The antibiotics are given for a secondary infection, where the break is located. Depending what antibiotic is given it may be for a parasitic infection. As far as treatment the Probitics are excellent to help with the gut flora. With MBD there are usually injections given and also calcium glubonate Given orally. AS far as feeding I use a slurry mix which seems to work well with debilated Dragon. It is made with Green veggetables pureed, and Ensure liquid vanilla, Clacium gubonate, Acidophilus, Bee Pollen and Royal Jelly. This slurry helps maintain the nutritional balance for the dragon. An adult dragon should be on a 80% greeens diet to 20% prey diet. I use silk worms, and crickets for the prey since they are the best feeders beside roaches. Meal worms have too much chitin which can cause an impaction as well as sand and other looses substrates can cause a gut impaction. I am going to give you may care sheet and give you time to read it and we can discuss this further. Joan
1. 0-3 months- baby
2. 3-12 months-juvenile
3. 12-18 months- sub adult
4. 18 months + -adult
1. A UVB light source-best is 10.0 Reptisun that runs the length of your tank. Your dragon must have this light to metabolize calcium. If not he will get metabolic bone disease, a serious condition. You can also take your beardie outside to bask in the sun for 15 minutes each day if your temps are 80 degrees or above outside. You can purchase cages or reptariums from your pet store. Never leave a beardie outside unattended.
2. A basking type light that puts out heat and warmth above basking spot. Your beardie must have warmth to digest food & thrive.
Babies: Warm basking log: 105-125 degrees F
Cool side: 85-90
Adults: Warm basking spot: 110-115
Cool side: 80-85
Measure temperatures with a digital probe type thermometer or a temp gun-these are most accurate. Stick on thermometers unreliable.
*Beardies over the age of one year old during the winter months will go into a Brumation like most Reptiles and Herps. It is a form of Hibermnation that is governed by the weather and time of year. The lights should be on a shoter period at this time. Fresh greens should be available during this period. Do not feed live pery during Brumation.
Water: Mist your little one with the spray bottle 3-4 times a day. You can also offer a small dish of water in your enclosure but be sure your dragon is not too small to drown in it. It is recommended that when your beardie is 2 months old you can bathe your baby in a small plastic container with warm water- not hot. It will help them to stay hydrated. As they get older you can move up to the bathroom sink and then to the bathtub. Very important for bath enclosure to be thoroughly cleaned and rinsed prior to bath time. Clean between dragons too if bathing more than one.
If you have any further questions feel free to ask. I like to start people off with proper husbandry and then see if I can further assist. Joan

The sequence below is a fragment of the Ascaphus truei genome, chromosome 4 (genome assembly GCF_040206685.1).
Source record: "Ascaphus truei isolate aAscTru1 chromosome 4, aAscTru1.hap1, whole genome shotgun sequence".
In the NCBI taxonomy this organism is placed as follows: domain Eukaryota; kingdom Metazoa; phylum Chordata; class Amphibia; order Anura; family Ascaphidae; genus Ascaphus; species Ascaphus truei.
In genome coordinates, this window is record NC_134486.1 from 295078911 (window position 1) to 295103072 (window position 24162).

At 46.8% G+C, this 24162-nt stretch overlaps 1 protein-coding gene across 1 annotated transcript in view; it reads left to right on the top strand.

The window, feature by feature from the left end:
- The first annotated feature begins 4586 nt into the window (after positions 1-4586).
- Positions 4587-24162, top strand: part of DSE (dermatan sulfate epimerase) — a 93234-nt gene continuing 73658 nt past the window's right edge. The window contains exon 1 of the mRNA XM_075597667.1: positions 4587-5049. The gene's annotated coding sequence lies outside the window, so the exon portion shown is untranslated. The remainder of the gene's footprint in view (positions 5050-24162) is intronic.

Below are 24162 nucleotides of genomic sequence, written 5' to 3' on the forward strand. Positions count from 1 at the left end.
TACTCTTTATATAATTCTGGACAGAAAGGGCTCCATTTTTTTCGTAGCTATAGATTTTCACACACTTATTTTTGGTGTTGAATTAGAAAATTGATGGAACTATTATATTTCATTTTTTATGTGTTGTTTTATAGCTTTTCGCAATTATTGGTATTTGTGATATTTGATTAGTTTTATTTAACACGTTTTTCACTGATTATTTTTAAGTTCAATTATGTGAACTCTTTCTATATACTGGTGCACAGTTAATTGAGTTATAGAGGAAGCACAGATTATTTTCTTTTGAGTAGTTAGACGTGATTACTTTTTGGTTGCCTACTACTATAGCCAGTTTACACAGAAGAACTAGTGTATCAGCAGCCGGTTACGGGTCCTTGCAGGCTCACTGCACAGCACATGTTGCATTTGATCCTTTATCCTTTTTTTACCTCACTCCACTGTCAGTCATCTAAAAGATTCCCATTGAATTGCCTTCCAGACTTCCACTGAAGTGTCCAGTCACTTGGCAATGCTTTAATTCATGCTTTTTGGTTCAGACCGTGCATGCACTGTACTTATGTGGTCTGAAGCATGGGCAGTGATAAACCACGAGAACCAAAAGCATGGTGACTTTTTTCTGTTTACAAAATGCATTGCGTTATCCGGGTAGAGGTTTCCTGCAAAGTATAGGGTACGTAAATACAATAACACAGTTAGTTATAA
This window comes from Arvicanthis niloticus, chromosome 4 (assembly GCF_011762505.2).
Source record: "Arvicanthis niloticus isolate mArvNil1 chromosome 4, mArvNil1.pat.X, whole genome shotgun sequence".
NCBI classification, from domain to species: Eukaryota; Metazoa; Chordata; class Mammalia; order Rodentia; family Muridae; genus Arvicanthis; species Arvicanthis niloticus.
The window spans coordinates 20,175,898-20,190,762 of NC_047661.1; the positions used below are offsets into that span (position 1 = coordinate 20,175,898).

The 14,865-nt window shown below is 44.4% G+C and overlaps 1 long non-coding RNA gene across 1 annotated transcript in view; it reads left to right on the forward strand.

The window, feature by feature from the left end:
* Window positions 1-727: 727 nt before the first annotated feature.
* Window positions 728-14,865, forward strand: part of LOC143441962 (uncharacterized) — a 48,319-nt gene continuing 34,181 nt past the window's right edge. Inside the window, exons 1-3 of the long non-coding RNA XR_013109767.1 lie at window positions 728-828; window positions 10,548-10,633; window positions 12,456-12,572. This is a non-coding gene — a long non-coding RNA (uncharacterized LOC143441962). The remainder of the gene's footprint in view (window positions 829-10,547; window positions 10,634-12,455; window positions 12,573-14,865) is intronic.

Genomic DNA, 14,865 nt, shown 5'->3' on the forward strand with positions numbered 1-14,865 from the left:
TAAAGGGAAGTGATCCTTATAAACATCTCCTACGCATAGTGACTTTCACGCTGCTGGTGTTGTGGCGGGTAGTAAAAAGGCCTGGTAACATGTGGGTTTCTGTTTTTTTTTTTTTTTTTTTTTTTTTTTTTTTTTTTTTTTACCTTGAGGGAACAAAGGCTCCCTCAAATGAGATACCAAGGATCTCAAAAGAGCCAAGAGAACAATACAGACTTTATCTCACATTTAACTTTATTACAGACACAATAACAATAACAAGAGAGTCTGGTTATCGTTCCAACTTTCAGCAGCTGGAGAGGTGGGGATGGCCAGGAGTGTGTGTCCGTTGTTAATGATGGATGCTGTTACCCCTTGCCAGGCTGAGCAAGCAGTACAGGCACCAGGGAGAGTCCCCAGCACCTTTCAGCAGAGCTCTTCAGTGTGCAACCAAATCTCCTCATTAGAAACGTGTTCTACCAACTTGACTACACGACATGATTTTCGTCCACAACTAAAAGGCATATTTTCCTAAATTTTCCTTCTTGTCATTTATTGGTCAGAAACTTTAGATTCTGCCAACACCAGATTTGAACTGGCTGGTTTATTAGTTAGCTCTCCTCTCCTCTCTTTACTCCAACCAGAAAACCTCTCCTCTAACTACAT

http://www.repticzone.com/articles/fruitsandvegetablesrated.html This is for fruits and Vegetables
Thanks for your advice and reply to my questions.
I have just a few final questions regarding this case. Should I continue taking him to the vet and finish his 8 does of antibiotic shots although he has no apparent broken bones? (He was X-rayed twice to check for fractures. He had a painful swollen arm but now there is no swelling.) He seems just sore, and still struggles along when moving, jerky motions as if crippled. When I feed him or rehydrate him through the syringe he fights back not to open his mouth and struggles a lot. Should I still perservere with this or am I causing more harm? Also, I can see that his whole body winces as if paralyzed when being injected with calcium glubonate. Should I tell the vet to discontinue calcium shots? I already put calcium powder inside the belly of the cricket (dead cricket) or mix into his rehydration solution. His visits to the vet means he is being cooled down to 60-65 F as he is under air-conditioned surroundings for up to 2 hours sometimes. Is this causing him harm? I am considering stopping all vet visits from now on (as they seem to traumatizes him) and just treat him at home with supplements and proper diet and lighting. What do you think? Thanks.
I would find out what the antibiotics are being used for, and not continue to you get a satisfatory answer. As far as the Calcium Glubonate it can be given orally as well as the Vet can show you how tube feed rather than fighting to feed and to give the Meds. To transport the dragon, to the Vet. Use a styrofoam cooler and a heat pack (make a heat pack out of uncooked rice and a sock warm in the microwave to warm) to keep temps warm. We use that here in the states when it is cold and a Dragon must go for a Vet visit. The slurry mixture I suggested works very well and is usually accepted without a fight. Try dropping it on the snout and the Dragon should lick the mixture willingly. This can lead to feeding in a dish rather than a fight to feed the Dragon. Joan
http://www.beautifuldragons.503xtreme.com/Meds.html#CalciumGluconate oral Calcium Glubonate
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